As for the UK, a fair degree of optimism has been voiced regarding the 6 songs on offer this year, but that optimism certainly isn’t shared here. Even if it is a marginally stronger list than last year, it’s a very low bar. These are songs that conjure adjectives such as generic, middle-of-the-road, unoriginal and uninspiring.

And is the cupboard really that bare the UK can only call upon The Voice and BGT rejects to sing these songs? These are cookie cutter efforts written by committee, lyrically bereft and risk-free. Under the BBC’s stewardship the UK continues to go down the wrong path. Yet again this is homogenised fare destined to fail.

The only song with a hint of spark about it, and conjuring memories of Margaret’s ‘Cool Me Down’ is ‘Legends’. The clear concern, however, is how this is going to sound live, put in the hands of the inexperienced Asanda. Based on YouTube videos, you certainly couldn’t be confident.

The two most accomplished live performers could well turn out to be Jaz and SuRie. Just a shame both of their songs are so forgettable. Whichever of these 2 gets the later slot and more positive reception from the jury members may have a shot at turning over the current 6-4 favourite with Coral/Ladbrokes if ‘Legends’ doesn’t come up to scratch live. But going into the Brighton Dome-hosted national final, which is live on Wednesday next week on BBC2 at 7.30pm, you could not be confident how it will play out.

The semi-final allocation draw was made yesterday, and can be found here. Based on what we know in terms of likely songs, and despite semi 2 having more countries with a 100% qualification record, semi 1 looks potentially the more competitive heat of the two, and not just because there are 19 countries battling for the 10 qualifying spots as opposed to 18 in semi 2.

The ESC 2018 subscription is now officially open. It is being kept at the same price as the last two years. For £60 you will receive exclusive betting recommendations via email during the key two-week rehearsal period in Lisbon. Allow me to be your ears and eyes, assessing the songs, bringing you all the key news from my front row seat in the press centre, and pinpointing the value investments across the vast array of ESC markets.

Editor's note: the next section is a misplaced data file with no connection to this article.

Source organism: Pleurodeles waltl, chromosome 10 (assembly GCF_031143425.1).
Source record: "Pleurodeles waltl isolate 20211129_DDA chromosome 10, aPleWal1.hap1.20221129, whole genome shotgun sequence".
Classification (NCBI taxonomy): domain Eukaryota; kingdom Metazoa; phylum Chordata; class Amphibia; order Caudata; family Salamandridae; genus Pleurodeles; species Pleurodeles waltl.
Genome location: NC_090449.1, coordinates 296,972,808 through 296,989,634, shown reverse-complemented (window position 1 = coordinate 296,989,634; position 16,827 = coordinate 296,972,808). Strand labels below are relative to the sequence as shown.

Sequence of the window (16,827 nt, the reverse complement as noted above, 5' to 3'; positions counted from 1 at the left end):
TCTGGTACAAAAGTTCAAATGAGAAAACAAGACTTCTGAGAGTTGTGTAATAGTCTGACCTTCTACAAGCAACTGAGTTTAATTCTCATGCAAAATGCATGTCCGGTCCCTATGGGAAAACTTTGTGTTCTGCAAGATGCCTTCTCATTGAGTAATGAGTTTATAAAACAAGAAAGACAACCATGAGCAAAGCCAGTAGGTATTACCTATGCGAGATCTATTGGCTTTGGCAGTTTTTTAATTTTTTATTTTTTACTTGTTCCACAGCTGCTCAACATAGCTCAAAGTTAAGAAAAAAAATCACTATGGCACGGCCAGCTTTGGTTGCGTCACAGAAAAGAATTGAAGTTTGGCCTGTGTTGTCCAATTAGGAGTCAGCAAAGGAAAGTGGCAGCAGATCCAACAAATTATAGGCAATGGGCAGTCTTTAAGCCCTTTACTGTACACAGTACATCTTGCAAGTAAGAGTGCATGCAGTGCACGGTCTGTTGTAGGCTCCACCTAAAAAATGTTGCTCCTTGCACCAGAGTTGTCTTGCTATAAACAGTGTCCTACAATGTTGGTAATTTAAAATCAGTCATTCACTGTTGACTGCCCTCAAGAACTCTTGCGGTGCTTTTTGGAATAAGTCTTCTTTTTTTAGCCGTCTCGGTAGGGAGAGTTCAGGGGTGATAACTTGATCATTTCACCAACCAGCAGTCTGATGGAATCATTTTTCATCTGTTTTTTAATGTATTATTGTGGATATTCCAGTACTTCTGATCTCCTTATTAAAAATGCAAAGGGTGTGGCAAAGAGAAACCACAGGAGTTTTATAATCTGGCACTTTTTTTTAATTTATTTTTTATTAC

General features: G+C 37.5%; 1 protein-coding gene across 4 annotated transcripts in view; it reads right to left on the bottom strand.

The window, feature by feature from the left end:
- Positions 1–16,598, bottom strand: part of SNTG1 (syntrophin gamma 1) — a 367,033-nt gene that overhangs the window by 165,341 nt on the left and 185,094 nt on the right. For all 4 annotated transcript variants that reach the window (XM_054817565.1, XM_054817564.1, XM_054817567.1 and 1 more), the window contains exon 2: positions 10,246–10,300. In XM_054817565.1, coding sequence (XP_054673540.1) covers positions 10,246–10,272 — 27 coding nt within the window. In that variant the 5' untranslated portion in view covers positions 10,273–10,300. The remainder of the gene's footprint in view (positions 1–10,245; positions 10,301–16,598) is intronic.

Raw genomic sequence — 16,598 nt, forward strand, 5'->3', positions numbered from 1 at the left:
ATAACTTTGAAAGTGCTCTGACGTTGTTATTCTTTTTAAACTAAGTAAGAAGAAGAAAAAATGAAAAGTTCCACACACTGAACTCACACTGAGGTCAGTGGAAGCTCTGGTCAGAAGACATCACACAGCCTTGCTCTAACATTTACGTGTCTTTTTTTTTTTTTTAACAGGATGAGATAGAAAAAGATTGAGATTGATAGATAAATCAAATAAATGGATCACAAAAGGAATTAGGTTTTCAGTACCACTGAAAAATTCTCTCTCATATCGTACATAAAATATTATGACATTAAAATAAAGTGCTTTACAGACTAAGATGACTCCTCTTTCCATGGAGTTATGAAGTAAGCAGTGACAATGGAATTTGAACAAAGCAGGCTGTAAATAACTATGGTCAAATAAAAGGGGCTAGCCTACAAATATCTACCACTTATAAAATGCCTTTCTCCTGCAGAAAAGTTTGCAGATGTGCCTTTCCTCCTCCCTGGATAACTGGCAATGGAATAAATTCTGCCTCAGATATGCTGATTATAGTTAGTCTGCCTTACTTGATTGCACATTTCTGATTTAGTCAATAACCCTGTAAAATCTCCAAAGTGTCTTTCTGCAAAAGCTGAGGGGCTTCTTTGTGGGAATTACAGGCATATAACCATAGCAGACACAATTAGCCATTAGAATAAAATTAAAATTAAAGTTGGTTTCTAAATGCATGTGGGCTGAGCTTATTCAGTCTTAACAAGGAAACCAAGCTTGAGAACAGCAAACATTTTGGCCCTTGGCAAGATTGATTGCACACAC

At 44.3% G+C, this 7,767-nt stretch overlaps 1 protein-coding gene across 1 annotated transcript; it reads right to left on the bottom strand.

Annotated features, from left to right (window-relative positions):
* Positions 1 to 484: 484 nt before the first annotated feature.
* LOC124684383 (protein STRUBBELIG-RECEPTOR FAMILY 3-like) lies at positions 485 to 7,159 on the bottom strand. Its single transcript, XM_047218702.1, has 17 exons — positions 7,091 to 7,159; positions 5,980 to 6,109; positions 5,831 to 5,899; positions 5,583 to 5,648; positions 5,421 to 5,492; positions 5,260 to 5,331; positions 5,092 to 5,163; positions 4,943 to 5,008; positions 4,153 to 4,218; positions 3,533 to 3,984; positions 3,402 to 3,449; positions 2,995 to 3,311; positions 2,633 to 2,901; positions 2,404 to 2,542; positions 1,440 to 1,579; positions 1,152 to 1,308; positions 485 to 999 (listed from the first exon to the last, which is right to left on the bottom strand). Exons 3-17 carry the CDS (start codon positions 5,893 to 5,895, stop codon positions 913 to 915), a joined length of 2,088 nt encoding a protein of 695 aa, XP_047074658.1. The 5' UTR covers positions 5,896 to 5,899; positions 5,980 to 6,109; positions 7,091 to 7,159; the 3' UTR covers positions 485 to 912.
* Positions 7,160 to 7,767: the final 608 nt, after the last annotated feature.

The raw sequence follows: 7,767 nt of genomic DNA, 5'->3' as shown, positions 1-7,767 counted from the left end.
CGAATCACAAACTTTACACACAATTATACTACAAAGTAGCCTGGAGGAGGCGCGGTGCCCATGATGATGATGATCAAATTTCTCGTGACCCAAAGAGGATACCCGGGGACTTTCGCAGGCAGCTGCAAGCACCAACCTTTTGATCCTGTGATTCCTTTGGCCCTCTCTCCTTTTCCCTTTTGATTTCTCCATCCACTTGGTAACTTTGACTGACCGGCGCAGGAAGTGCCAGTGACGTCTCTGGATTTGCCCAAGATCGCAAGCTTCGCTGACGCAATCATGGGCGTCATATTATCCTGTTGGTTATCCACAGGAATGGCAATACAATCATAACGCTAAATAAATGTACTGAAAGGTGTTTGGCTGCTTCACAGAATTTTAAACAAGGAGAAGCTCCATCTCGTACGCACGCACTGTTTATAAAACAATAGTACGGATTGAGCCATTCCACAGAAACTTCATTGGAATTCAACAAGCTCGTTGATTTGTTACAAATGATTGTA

You will initially receive the traditional ante-post analysis of where the Outright betting value lies once we know all 43 songs heading to Lisbon and the bookmakers offer some e/w 4 places betting on the event. In the last two years Ukraine (25-1) and Portugal (16-1) were advised to subscribers pre-rehearsals.

A pre-rehearsals analysis of the 2 semi-finals will also follow assuming the bookmakers put their head above the parapet and price up the semis before we arrive in Lisbon.

In the last 3 years, the subscribed portfolio of ESC investments has achieved profits of:

2015 – +90pts (ROI 36%)
2016 – +54.75pts (ROI 30%)
2017 – +72.5pts (ROI 49%)

Grab a piece of the ESC 2018 betting action by clicking on the link below:


  1. squall

    Best of luck, Rob! Fully expect another great result from your portfolio, and can warmly recommend the profitable subscription offer to anyone thinking about betting on Eurovision.

    • Rob

      Thanks squall. Let’s keep our fingers crossed for another profitable ESC this year 🙂

  2. Rob

    Some rehearsal footage of the 6 UK artists ahead of Wednesday’s NF:


  3. Matt

    Just to reiterate Squall, this is the best £60 you will ever spend. Rob over-delivers every year and not only do you get profitable betting advice, but a daily dose of lucid insight into the backstage madness that is Eurovision. Thoroughly recommend to all ESC traders – big and small.